Feeling like you have to wait forever to see your doctor?
According to a 2009 report by Press Ganey Associates, a health-care consulting firm, the average wait to see the doctor is 22 minutes.
But we all know it can take much longer.
On "The Early Show," CBS News Medical Correspondent Dr. Jennifer Ashton offered her inside knowledge and some tips on how to streamline your wait time.
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Ashton said doctors run late for a variety of reasons.
She explained, "It may be a legitimate medical emergency, if a patient has a problem or start crying in our office, we don't step over them and say sorry, we have to stay on our schedule. Patients can show up late and doctors can show up late, and yes it is true patients are scheduled in an ungodly order, sometimes every 10 minutes, every 15 minutes, so that doctors can meet their overhead because years ago insurance reimbursements went down and doctors had to see more patients to earn the same amount of money. It is clearly a financial aspect to it. It is horrible."
So what can you do to make it easier?
Ashton said, "There is though secret handshake or secret to getting in and out of there quickly other than the fact it is definitely advisable to get the first appointment of the day because you minimize the chance that the doctor or patient could be falling behind or if you can't get the first morning appointment, get the first appointment after lunch. Also, Mondays, Fridays, tend to be busier days so you withdrawn to try if you can for an elective appointment to schedule your appoint men during the middle of the week."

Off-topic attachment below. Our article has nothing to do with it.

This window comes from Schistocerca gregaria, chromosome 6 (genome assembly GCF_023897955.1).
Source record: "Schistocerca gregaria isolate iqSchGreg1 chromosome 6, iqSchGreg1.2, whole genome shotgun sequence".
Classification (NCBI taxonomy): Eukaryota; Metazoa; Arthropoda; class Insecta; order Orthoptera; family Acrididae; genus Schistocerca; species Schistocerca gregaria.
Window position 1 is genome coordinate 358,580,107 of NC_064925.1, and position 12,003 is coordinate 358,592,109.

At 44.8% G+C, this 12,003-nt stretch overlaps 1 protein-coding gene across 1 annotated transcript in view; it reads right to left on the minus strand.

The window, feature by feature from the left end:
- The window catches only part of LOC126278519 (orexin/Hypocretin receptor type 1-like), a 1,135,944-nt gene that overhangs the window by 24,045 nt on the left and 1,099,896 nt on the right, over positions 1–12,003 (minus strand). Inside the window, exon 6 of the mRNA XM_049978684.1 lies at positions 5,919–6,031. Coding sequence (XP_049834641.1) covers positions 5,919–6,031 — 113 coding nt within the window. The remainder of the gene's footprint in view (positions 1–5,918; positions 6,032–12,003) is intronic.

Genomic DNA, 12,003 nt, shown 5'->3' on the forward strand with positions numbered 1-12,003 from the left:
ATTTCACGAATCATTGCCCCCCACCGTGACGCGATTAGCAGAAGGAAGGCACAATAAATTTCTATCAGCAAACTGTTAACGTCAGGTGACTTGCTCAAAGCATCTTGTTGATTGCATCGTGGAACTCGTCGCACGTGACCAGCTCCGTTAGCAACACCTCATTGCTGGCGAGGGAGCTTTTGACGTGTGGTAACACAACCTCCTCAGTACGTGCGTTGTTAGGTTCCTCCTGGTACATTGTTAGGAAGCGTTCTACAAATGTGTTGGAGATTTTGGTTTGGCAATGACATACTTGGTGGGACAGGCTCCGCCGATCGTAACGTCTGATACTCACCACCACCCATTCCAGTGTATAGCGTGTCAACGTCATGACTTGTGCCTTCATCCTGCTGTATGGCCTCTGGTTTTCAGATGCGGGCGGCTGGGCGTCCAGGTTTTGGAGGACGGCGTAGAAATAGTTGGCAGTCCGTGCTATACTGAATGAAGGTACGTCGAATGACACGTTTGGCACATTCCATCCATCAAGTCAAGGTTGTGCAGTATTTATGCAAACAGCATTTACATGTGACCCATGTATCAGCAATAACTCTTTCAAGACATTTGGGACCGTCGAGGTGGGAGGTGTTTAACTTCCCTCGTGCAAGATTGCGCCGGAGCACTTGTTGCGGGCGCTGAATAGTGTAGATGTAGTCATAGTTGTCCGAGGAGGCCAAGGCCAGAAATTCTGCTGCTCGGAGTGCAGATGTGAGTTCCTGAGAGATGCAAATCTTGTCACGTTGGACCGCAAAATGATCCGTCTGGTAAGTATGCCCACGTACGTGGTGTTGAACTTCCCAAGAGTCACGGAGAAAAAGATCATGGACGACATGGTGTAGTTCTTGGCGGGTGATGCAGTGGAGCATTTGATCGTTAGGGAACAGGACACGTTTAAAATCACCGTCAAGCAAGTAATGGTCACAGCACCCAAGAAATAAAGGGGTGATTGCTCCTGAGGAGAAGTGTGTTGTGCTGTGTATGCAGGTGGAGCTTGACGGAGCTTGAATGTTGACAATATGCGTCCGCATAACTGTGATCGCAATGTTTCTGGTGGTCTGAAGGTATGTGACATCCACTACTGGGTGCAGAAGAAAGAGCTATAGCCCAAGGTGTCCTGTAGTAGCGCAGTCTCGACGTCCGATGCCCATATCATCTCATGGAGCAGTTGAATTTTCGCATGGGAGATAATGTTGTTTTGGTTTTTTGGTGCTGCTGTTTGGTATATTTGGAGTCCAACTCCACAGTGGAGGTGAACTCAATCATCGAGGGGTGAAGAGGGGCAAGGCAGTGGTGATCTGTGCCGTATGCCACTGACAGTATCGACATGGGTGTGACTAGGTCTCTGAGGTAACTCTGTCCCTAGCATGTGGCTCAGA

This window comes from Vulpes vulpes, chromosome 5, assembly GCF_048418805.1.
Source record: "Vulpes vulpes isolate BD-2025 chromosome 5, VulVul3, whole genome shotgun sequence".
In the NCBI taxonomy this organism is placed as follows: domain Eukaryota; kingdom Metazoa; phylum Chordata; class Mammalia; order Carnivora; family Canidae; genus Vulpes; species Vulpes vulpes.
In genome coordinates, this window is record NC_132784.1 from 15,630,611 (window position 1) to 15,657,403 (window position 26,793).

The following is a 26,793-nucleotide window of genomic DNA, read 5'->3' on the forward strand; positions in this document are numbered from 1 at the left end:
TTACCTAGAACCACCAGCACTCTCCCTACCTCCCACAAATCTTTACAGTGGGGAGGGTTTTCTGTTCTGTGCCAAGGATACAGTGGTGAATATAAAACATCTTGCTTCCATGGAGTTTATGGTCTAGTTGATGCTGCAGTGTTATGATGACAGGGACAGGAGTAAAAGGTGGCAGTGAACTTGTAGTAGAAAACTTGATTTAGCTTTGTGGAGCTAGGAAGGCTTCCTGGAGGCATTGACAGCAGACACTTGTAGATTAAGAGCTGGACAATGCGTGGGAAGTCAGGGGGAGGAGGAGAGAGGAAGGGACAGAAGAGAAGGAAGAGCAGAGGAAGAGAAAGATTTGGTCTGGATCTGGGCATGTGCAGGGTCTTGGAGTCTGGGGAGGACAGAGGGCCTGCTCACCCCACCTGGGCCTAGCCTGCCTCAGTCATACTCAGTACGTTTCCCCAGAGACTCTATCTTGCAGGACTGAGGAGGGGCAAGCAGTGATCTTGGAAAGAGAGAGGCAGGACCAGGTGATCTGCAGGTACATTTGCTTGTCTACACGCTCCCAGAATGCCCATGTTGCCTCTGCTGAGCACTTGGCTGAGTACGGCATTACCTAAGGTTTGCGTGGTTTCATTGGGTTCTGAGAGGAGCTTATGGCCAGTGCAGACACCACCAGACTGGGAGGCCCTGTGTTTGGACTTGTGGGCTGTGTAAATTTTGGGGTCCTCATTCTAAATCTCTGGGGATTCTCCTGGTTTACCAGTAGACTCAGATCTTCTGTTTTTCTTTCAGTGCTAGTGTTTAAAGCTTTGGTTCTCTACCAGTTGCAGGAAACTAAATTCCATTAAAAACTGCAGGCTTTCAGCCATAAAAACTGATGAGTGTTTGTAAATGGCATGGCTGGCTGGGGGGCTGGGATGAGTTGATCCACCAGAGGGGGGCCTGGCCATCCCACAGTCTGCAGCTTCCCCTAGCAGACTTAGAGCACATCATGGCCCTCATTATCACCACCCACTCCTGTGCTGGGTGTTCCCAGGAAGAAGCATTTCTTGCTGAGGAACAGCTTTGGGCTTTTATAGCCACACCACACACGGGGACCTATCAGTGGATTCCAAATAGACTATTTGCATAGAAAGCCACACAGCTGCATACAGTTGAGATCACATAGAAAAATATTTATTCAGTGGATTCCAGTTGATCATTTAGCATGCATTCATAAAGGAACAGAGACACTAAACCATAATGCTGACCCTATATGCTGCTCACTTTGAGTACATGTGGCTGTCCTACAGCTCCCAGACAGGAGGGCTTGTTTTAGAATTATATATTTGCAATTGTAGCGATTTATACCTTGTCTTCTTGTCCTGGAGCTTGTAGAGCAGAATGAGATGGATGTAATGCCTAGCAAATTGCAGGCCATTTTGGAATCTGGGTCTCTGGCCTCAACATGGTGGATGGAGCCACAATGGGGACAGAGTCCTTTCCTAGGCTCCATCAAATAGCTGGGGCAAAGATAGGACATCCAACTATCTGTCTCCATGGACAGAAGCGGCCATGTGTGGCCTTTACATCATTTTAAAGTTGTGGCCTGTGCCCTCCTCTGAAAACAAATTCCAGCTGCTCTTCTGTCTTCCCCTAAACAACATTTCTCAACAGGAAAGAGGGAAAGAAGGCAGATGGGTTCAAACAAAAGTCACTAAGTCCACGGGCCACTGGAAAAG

Ashton said filling out paperwork ahead is a big time-saver.
"Certainly now in this technological age there is no reason a doctor's office should not be able to provide you those annoying registration forms -- the big stack of them -- online or in advance, so you don't have to go through that. We all know how frustrating to be handed that clipboard when you show up. It can take a half hour for the office staff to process those papers."
Ashton said she often provides her email to patients to limit office visits.
She said, "We are seeing a lot more of that even so-called 'friending' your doctor on Facebook so-to-speak. Can be helpful for small questions a quick yes or no answer and, yes, my patients communicate with me by text or e-mail. I think it is a huge time-saver, it's not appropriate for complicated or longer discussions like, 'Should I consider a knee replacement?' That really should be done face-to-face."
Ashton also suggests taking notes before your appointment of questions you have. Additionally, she recommends asking the doctor to write down any names or tests or terms, so you don't have to. These terms, she said, are familiar to the doctor, but not to you, so it will save time if he or she does the writing.
"Early Show" co-anchor Maggie Rodriguez said, "Our colleague … says she knows someone who billed his doctor for his time. 'I'm a lawyer. You wasted an hour of my time, here's my bill.' Do intimidation and tactics like that work?"
Ashton said, "I've definitely heard of that and I think it definitely holds doctors accountable. Again their time is not more valuable than their patients' time. It really needs to be a two-way street."
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